Vivendi will own 45.1% of the Lagardère capital following the acquisition of 24.7 million shares at a price of €24.10 ($27.27) per share. The company said the transaction will not imply any cash transfers from either party, since Amber Capital will keep the funds received as cash collateral from Vivendi.
If approved by regulatory authorities, the transaction will place Vivendi above the 30% share capital and voting right threshold in Lagardere. That will trigger a full bid for the company, which Vivendi said it will make at the same price, in Feb. 2022. Other current shareholders in Lagardere include Arnaud Lagardere, as well as Qatar Holding and Financière Agache, the holding of LVMH president Bernard Arnault.
Following the deal, Vivendi will own 36.1% of the voting rights. But the company said it will wait to get the approval of the European Commission and other relevant anti-trust bodies next year to start exercising those voting rights.
Vivendi, which owned a 29% stake prior to the pending deal, began investing in Lagardere with a 10.6% stake in April 2020, when the company’s president Arnaud Lagardère, who inherited the illustrious banner from his father, Jean-Luc Lagardère, clashed with Amber Capital and was threatened to be pushed aside. The status of the company was recently changed to “société anonyme” (public limited company) and Arnaud Lagardere obtained an additional 7% (on top of the 7% he already had), as well as seats on the board and a five-year contract as CEO, according to the Financial Times. Vivendi said it will not “implement a mandatory squeeze out of Lagardere following its offer, assuming the conditions to do so are met.”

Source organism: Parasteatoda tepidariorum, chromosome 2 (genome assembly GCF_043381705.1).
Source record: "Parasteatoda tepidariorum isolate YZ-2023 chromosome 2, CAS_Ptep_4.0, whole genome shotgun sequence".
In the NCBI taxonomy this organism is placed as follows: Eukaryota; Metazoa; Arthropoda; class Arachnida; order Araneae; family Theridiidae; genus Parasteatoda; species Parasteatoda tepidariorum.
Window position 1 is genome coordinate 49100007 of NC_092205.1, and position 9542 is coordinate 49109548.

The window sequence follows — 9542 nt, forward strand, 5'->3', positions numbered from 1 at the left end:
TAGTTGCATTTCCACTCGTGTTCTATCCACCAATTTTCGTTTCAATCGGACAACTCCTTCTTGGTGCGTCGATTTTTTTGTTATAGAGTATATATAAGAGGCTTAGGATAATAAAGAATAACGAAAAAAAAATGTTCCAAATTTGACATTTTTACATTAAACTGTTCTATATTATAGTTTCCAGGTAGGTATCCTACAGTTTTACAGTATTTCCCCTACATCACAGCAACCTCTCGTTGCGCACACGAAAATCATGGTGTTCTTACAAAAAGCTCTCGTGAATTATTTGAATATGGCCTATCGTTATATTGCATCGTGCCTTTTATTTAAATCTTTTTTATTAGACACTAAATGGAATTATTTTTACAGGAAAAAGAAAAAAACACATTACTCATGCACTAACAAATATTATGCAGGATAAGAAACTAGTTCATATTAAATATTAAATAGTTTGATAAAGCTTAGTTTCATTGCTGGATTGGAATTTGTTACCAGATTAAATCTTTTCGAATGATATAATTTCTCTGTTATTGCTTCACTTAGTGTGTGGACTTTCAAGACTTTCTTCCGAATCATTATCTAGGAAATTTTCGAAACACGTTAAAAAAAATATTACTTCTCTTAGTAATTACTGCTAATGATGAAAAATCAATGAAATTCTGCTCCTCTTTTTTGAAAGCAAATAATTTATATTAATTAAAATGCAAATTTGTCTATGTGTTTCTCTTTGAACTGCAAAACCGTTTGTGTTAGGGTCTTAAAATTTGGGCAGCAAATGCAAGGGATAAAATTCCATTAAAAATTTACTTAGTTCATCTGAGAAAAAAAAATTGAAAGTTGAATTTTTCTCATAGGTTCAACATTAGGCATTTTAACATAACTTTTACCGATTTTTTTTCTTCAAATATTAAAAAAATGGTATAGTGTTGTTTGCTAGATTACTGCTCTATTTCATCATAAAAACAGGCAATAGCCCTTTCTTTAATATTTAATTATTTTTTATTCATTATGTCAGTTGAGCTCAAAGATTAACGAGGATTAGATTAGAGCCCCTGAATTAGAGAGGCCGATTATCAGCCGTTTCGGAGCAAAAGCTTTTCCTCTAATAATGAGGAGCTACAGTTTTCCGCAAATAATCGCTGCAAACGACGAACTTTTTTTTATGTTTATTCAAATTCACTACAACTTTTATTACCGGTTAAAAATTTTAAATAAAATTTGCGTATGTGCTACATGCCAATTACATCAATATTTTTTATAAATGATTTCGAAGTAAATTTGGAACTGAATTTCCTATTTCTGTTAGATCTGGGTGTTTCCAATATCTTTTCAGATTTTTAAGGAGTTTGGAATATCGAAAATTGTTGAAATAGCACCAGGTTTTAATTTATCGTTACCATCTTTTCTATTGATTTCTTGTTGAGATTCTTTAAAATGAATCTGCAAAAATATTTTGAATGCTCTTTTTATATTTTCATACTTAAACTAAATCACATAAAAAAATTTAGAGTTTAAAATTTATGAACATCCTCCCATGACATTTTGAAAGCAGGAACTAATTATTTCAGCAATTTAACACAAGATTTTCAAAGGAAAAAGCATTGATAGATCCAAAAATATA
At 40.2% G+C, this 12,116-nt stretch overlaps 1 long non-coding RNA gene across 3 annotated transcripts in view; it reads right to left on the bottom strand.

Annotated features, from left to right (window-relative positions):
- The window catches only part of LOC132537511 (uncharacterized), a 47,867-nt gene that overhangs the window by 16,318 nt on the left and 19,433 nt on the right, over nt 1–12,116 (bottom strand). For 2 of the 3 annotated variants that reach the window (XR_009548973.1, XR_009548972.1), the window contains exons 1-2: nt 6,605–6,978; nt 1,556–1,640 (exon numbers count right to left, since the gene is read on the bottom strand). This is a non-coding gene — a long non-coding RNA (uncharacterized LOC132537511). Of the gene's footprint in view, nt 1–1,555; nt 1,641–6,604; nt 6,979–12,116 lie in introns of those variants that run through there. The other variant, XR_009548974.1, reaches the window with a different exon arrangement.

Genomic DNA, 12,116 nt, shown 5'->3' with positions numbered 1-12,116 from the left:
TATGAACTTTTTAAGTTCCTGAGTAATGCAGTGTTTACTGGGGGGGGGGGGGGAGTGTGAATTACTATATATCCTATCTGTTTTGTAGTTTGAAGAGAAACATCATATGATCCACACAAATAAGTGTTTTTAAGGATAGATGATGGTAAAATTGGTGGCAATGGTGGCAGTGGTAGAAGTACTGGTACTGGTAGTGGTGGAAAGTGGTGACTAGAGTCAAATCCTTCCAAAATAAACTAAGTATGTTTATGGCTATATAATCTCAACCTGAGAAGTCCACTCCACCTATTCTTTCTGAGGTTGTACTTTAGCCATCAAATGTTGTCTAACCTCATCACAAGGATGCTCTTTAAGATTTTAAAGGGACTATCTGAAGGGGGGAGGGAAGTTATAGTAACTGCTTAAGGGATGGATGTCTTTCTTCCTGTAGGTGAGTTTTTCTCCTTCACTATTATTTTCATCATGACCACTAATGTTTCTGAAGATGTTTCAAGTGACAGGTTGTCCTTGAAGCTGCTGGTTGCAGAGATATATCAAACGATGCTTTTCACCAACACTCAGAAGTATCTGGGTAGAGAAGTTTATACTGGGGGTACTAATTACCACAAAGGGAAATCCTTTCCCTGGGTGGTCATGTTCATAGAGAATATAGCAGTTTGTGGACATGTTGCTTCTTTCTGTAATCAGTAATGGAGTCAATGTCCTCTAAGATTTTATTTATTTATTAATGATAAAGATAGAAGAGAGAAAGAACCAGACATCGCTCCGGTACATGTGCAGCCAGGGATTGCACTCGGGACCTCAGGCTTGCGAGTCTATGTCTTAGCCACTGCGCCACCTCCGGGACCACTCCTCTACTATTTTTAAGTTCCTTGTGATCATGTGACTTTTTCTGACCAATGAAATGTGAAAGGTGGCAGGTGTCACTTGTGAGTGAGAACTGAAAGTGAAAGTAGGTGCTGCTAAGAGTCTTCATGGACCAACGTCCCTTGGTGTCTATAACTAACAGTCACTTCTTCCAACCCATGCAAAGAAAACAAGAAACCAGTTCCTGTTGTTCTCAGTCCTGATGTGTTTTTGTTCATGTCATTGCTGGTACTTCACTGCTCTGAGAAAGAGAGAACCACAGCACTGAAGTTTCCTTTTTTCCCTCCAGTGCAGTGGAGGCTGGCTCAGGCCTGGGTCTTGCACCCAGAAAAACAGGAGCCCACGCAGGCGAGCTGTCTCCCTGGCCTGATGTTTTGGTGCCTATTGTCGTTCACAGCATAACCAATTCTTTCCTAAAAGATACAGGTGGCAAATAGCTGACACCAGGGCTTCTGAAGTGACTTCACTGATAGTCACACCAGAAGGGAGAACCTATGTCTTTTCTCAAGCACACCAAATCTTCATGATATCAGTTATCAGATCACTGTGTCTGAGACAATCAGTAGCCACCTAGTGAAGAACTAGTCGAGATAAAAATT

Lagardère’s assets include French radio station Europe 1, magazines such as Journal du Dimanche, Paris Match and leading publishing house Hachette. Its annual revenues reached €4.4 billion in 2020.
Lagardère Studios, the group’s production and distribution banner comprising 27 companies including Spain’s Boomerang, was acquired earlier this year by Mediawan.
Vivendi was the parent company of Universal Music Group for 20 years and now owns 10.13% of UMG. It recently spun off the music powerhouse, giving it a market capitalization close to $52.7 billion and transferred 60% of UMG’s shares into the hands of Vivendi shareholders. Over the past two years, Vivendi sold 20% of UMG to a consortium headed by Chinese entertainment giant Tencent (in two tranches of 10% each) and a further 10% to U.S. hedge fund billionaire William Ackman.